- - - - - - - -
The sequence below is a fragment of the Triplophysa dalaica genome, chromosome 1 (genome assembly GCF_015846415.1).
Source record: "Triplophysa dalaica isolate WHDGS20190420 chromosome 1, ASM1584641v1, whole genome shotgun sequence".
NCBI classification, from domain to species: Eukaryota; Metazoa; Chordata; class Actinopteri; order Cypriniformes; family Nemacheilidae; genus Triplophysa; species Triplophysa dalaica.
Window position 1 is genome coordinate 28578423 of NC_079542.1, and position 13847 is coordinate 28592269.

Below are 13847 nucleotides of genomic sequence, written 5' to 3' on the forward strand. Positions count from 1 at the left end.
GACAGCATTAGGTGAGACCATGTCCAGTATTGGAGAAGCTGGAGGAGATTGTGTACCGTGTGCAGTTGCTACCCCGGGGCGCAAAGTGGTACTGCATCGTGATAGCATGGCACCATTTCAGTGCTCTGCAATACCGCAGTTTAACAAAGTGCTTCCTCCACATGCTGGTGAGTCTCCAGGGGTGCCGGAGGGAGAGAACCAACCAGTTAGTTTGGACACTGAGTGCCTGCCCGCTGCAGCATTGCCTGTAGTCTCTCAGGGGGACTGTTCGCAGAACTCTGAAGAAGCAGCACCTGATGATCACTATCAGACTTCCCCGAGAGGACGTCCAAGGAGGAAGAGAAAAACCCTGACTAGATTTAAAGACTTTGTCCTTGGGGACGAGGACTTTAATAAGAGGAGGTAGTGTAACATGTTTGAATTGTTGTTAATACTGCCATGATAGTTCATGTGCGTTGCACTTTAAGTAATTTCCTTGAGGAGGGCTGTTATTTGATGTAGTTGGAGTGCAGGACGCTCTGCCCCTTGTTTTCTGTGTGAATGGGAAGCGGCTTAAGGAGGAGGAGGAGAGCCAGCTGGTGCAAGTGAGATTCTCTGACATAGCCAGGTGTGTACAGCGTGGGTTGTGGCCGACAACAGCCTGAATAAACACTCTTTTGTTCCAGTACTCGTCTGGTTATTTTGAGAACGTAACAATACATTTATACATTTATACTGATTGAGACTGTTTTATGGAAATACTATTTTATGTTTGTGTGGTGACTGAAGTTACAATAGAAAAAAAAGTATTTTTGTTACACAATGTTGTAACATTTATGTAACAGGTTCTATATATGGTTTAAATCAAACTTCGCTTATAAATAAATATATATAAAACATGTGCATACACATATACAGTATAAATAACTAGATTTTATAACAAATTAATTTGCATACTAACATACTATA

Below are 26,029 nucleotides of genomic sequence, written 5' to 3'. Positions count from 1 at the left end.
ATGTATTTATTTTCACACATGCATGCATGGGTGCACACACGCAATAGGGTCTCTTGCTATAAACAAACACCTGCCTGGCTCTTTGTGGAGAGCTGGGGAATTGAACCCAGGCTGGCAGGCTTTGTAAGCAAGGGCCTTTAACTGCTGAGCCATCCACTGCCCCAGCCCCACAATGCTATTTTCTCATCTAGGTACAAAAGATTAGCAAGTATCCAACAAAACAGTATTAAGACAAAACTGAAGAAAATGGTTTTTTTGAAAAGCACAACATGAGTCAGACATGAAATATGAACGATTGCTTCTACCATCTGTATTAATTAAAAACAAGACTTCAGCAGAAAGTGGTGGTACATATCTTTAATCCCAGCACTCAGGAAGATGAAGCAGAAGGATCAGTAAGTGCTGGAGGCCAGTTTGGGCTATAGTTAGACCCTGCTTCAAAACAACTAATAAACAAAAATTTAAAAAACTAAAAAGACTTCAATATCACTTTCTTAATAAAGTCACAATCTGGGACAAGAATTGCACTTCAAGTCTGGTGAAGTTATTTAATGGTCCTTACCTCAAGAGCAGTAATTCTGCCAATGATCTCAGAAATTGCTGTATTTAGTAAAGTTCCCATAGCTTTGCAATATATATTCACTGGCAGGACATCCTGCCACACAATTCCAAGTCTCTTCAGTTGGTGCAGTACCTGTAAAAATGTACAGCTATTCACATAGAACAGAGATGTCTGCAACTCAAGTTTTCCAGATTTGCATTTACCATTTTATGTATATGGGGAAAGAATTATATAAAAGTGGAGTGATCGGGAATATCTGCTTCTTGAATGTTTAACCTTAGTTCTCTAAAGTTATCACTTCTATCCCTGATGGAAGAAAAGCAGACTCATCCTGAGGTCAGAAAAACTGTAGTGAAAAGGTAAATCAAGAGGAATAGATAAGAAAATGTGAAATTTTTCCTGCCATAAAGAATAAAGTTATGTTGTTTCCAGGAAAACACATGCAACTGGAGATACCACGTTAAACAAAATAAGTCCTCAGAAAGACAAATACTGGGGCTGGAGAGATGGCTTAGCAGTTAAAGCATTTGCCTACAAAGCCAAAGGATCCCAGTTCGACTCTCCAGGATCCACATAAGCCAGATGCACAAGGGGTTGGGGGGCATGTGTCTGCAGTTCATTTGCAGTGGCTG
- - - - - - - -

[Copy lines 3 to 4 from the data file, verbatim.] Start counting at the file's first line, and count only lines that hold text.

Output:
NCBI classification, from domain to species: Eukaryota; Metazoa; Chordata; class Actinopteri; order Cypriniformes; family Nemacheilidae; genus Triplophysa; species Triplophysa dalaica.
Window position 1 is genome coordinate 28578423 of NC_079542.1, and position 13847 is coordinate 28592269.